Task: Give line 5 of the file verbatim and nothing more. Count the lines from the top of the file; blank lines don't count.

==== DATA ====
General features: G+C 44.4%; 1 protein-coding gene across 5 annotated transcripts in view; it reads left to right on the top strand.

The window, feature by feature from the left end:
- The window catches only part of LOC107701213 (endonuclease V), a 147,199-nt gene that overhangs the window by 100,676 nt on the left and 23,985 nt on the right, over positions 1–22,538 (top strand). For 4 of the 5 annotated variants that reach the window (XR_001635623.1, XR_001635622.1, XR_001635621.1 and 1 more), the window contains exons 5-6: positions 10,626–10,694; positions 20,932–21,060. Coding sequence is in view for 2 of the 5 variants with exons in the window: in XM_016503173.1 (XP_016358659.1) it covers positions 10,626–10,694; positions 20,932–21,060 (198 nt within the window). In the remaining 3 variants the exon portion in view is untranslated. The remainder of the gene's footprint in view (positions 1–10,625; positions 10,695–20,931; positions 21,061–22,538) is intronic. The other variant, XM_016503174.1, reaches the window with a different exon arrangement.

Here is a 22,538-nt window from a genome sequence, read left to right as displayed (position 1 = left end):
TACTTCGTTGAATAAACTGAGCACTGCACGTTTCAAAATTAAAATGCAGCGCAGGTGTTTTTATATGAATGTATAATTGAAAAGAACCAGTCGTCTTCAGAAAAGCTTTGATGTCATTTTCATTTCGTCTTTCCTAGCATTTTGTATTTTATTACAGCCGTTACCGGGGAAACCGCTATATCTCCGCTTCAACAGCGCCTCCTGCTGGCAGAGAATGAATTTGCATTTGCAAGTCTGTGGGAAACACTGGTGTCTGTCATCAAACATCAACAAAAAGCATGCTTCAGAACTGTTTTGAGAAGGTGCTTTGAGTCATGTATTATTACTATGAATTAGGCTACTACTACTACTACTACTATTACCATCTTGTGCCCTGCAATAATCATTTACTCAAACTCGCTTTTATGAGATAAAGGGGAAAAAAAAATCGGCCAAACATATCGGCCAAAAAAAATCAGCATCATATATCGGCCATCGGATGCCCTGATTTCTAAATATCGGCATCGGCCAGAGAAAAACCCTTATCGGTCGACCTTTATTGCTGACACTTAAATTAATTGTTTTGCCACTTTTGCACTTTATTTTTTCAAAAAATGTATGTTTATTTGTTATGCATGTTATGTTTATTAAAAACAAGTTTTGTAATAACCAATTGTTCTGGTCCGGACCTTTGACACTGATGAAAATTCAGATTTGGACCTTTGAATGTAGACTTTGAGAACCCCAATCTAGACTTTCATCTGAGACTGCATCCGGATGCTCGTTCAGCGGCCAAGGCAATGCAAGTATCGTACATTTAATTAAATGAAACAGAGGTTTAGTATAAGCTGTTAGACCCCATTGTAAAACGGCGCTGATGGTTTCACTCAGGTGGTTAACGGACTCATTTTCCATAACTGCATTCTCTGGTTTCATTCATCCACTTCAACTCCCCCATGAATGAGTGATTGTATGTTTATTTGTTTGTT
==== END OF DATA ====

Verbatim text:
TACTTCGTTGAATAAACTGAGCACTGCACGTTTCAAAATTAAAATGCAGCGCAGGTGTTTTTATATGAATGTATAATTGAAAAGAACCAGTCGTCTTCAGAAAAGCTTTGATGTCATTTTCATTTCGTCTTTCCTAGCATTTTGTATTTTATTACAGCCGTTACCGGGGAAACCGCTATATCTCCGCTTCAACAGCGCCTCCTGCTGGCAGAGAATGAATTTGCATTTGCAAGTCTGTGGGAAACACTGGTGTCTGTCATCAAACATCAACAAAAAGCATGCTTCAGAACTGTTTTGAGAAGGTGCTTTGAGTCATGTATTATTACTATGAATTAGGCTACTACTACTACTACTACTATTACCATCTTGTGCCCTGCAATAATCATTTACTCAAACTCGCTTTTATGAGATAAAGGGGAAAAAAAAATCGGCCAAACATATCGGCCAAAAAAAATCAGCATCATATATCGGCCATCGGATGCCCTGATTTCTAAATATCGGCATCGGCCAGAGAAAAACCCTTATCGGTCGACCTTTATTGCTGACACTTAAATTAATTGTTTTGCCACTTTTGCACTTTATTTTTTCAAAAAATGTATGTTTATTTGTTATGCATGTTATGTTTATTAAAAACAAGTTTTGTAATAACCAATTGTTCTGGTCCGGACCTTTGACACTGATGAAAATTCAGATTTGGACCTTTGAATGTAGACTTTGAGAACCCCAATCTAGACTTTCATCTGAGACTGCATCCGGATGCTCGTTCAGCGGCCAAGGCAATGCAAGTATCGTACATTTAATTAAATGAAACAGAGGTTTAGTATAAGCTGTTAGACCCCATTGTAAAACGGCGCTGATGGTTTCACTCAGGTGGTTAACGGACTCATTTTCCATAACTGCATTCTCTGGTTTCATTCATCCACTTCAACTCCCCCATGAATGAGTGATTGTATGTTTATTTGTTTGTT